One of the most typical songs on the new album I think is “Who is Mr. Madman?”, a successor of 1994’s “Perfect Gentleman”. Can you tell me a little more about this song, who came up whit this idea and why did you choose to create this successor? 

 

Markus: This was the fun part of the cd. It’s good to go back to the relations and roots of the old songs. These are all little guys who belong to the Helloween family. We like this.

 

I hear a lot of keyboards in a couple of songs and even a flute solo during “Raise The Noise” (which reminds me of Jetro Thull), who was responsible for these influences and who played these instruments?

 

Markus: We had a keyboard player who helped us out on this record. He did a great job and performed the things we wanted. We like to mix things up and have a lot of variety. We love to use different sounds and music types like classic metal music.

 

Is this an influence you wish to develop more in the future, or can we expect Helloween maintaining the typical “Helloween” kind of melodic power metal sound?

 

Markus: We just keep doing what we think sounds right and what makes us happy.

 

Could you describe the implications of the title ‘7 Sinners’?

 

Markus: It doesn’t have a concept but number 7 has always been our lucky number. And the seven sinners is also related to Helloween somehow. We had to put the seven into the title.

 

About the lyrics, where do you get your inspiration from and can you tell me something more about them?

 

Markus: If I write lyrics, I just don’t know where it comes from. I sit there and think of a melody or a line, and if I have something in my head I just have to make a whole song from it. It pops up. I think it’s the most complicated part of the writing process because it has to be catchy and it has to fit to the music. It has to have atmosphere. So sometimes I can’t think of anything and sometimes I just start writing down what’s in my head.

 

How important is it to you that people pay attention to the lyrics apart from listening to the music?

 

Markus: It has always been very important for Helloween because we write about freedom and it has been almost a tradition for us. We do want to sent a message to the listeners. They may like the music because of the themes we stand for. There is also a kind of emotional feeling that people might get when listening to the songs/ lyrics. We like to see everybody free, everybody should be able to say what they want to say and be who they want to be!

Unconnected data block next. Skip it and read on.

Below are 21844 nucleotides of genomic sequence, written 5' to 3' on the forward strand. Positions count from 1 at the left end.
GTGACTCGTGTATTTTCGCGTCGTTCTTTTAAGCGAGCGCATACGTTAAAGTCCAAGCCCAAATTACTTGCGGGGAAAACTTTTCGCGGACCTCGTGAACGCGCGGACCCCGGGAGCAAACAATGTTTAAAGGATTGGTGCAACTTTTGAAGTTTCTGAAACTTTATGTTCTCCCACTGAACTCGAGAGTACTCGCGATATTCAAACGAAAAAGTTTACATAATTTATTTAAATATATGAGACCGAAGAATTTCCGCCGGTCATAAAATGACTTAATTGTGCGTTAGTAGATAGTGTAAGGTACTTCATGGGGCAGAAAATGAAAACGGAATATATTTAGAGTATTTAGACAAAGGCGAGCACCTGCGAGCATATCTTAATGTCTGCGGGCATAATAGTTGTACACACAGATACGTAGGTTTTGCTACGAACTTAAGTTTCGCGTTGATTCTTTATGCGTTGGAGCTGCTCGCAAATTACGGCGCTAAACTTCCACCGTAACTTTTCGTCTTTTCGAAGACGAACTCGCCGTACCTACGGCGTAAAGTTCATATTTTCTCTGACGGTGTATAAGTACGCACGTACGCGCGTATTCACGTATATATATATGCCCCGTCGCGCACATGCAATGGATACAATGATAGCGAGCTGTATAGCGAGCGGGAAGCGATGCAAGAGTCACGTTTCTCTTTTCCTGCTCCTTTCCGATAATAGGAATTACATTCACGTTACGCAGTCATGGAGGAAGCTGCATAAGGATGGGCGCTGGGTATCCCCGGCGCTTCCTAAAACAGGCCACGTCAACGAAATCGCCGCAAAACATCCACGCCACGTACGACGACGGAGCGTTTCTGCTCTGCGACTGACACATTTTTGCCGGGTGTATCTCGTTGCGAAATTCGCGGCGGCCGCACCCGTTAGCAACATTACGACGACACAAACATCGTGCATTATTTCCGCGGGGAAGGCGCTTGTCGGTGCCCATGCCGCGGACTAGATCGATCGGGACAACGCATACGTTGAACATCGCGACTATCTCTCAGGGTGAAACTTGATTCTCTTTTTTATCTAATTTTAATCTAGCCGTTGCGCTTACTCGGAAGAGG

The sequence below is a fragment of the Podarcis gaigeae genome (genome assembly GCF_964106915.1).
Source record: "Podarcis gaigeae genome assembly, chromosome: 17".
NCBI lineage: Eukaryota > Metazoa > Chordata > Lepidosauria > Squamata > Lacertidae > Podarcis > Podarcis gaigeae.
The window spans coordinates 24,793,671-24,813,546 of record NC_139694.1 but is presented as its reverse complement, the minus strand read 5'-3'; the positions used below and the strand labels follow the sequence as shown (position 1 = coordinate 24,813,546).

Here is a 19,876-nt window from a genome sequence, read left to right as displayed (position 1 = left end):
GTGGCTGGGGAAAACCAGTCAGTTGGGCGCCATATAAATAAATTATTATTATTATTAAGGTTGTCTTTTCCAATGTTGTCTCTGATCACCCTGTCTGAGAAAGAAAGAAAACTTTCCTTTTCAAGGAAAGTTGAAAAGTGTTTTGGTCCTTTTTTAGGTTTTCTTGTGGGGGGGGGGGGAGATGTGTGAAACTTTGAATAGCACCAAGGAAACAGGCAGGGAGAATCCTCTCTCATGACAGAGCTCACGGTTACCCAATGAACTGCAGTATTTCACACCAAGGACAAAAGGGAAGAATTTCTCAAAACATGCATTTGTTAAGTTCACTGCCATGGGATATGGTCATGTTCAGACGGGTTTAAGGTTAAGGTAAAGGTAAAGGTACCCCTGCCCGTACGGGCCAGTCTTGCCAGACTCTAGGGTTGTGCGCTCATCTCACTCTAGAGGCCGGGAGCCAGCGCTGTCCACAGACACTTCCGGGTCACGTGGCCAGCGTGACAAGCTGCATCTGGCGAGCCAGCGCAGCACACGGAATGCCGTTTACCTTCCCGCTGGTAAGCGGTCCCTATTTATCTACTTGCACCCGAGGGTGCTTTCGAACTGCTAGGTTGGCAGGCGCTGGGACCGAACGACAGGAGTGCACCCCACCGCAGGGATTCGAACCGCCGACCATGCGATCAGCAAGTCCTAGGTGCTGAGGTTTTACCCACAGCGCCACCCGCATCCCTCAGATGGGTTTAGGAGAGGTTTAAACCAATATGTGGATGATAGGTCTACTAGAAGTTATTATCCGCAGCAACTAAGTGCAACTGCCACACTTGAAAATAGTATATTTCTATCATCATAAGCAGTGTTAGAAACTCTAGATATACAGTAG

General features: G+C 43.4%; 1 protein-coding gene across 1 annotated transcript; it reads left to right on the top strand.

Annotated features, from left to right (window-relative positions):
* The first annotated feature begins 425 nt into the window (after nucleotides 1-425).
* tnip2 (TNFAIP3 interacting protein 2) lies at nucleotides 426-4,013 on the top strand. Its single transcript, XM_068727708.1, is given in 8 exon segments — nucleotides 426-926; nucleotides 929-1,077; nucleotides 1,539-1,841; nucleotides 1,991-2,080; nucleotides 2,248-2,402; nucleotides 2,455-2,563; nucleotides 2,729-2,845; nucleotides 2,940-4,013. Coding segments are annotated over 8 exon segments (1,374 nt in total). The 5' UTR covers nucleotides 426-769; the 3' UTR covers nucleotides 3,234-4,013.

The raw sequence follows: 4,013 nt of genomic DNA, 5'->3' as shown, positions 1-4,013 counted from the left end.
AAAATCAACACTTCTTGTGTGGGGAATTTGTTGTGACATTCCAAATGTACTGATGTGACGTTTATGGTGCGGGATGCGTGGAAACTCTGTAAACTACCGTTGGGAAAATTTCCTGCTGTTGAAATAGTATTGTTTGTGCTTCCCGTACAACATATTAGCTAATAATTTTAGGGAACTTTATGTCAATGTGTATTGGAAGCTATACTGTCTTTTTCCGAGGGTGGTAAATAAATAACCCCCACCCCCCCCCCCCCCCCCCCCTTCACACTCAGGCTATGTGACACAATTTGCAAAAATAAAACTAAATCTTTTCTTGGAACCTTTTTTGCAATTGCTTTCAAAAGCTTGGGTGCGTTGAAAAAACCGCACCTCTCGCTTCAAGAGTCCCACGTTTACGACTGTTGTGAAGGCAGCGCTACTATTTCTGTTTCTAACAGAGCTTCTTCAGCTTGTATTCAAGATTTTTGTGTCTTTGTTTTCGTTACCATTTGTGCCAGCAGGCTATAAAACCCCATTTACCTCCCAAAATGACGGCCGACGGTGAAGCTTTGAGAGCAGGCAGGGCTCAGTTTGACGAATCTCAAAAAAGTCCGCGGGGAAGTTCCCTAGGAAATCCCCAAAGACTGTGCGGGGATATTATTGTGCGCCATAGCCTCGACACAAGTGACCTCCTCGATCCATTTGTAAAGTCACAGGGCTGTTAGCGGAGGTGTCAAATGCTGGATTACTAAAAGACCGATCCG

With several albums under your belt, how far has Helloween surpassed your original dreams and what would you say is the most rewarding part of being in the band?

 

Markus: Well I like the way I live now. Being part of Helloween is great, if I said anything else, lightening would strike me right away. It is a lot of work, we are also a company, so we have to make decisions at times, and work with time schedules. That is all hard work, but it’s also the life we love.

 

 

Which song is your favorite one to play live? And which song do you find the most challenging one to play live?

 

Markus: One of my favourite songs live is “Eagle fly free”. It is always challenging to play all the songs live, as good as they are on the cd. We do make mistakes like everybody, but it gives you a great feeling if the songs sound awesome when we play them live.

 

What have been the highlights and low points throughout your career?

 

Markus: The lowest point was after our original drummer, Ingo Schwichtenberg committed suicide back in 1995.That was the hardest. We were young and a thing like this happened, we didn’t know how to react. Before all of this happened we tried to get him the help he needed, but that wasn’t enough. We will never forget this.

 

What is your opinion on the metal scene these days? What do you think of the overload of bands at the moment and is there anything missing in the scene?

 

Markus: The scene is getting better, I think. It’s more accepted than a few years ago. Only time can tell what is going to happen with the music.

 

Finally: what does the future hold for Helloween, any touring plans? Where do you see your musical direction going for the next album?

 

Markus: You never know what will happen. We just did this one, so we don’t talk about the next album yet. I can only tell you it will be different. We also start touring soon, all over the world. And we will do some summer festivals in Europe this summer. We will see what happens after that.

 

Is there anything that has been left unmentioned?

 

Markus: As we come over to your place to play, if it’s possible I would like to drink a beer with a lot of people who come to our shows. But that will be a hard thing to do. I will give it a try.

 

Ok, thanks for your time!

Talitha Martijn

 

 

 

Members:

Andi Deris – Vocals 

Michael Weikath – Guitar 

Sascha Gerstner – Guitar 

Markus Grosskopf – Bass 

Daniel Löble – Drums

 

Former Members:

Kai Hansen – Vocals / Guitar 

Ingo Schwichtenberg – Drums 

Michael "Michi" Kiske – Vocals 

Roland Grapow - Guitar  

Ulrich "Uli" Kusch - Drums  

Mark Cross - Drums  

Stefan Schwarzmann - Drums

 

 

 

Studio Albums

1985 - Walls of Jericho 

1987 - Keeper of the Seven Keys, Pt. 1 

1988  - Keeper of the Seven Keys, Pt. 2 

1991 - Pink Bubbles Go Ape

1993 - Chameleon 

1994 - Master of the Rings 

1996 - The Time of the Oath 

1998 - Better Than Raw 

2000 - The Dark Ride

2003 - Rabbit Don't Come Easy

2005 - Keeper of the Seven Keys: The Legacy 

2007 - Gambling with the Devil 

2010 - 7 Sinners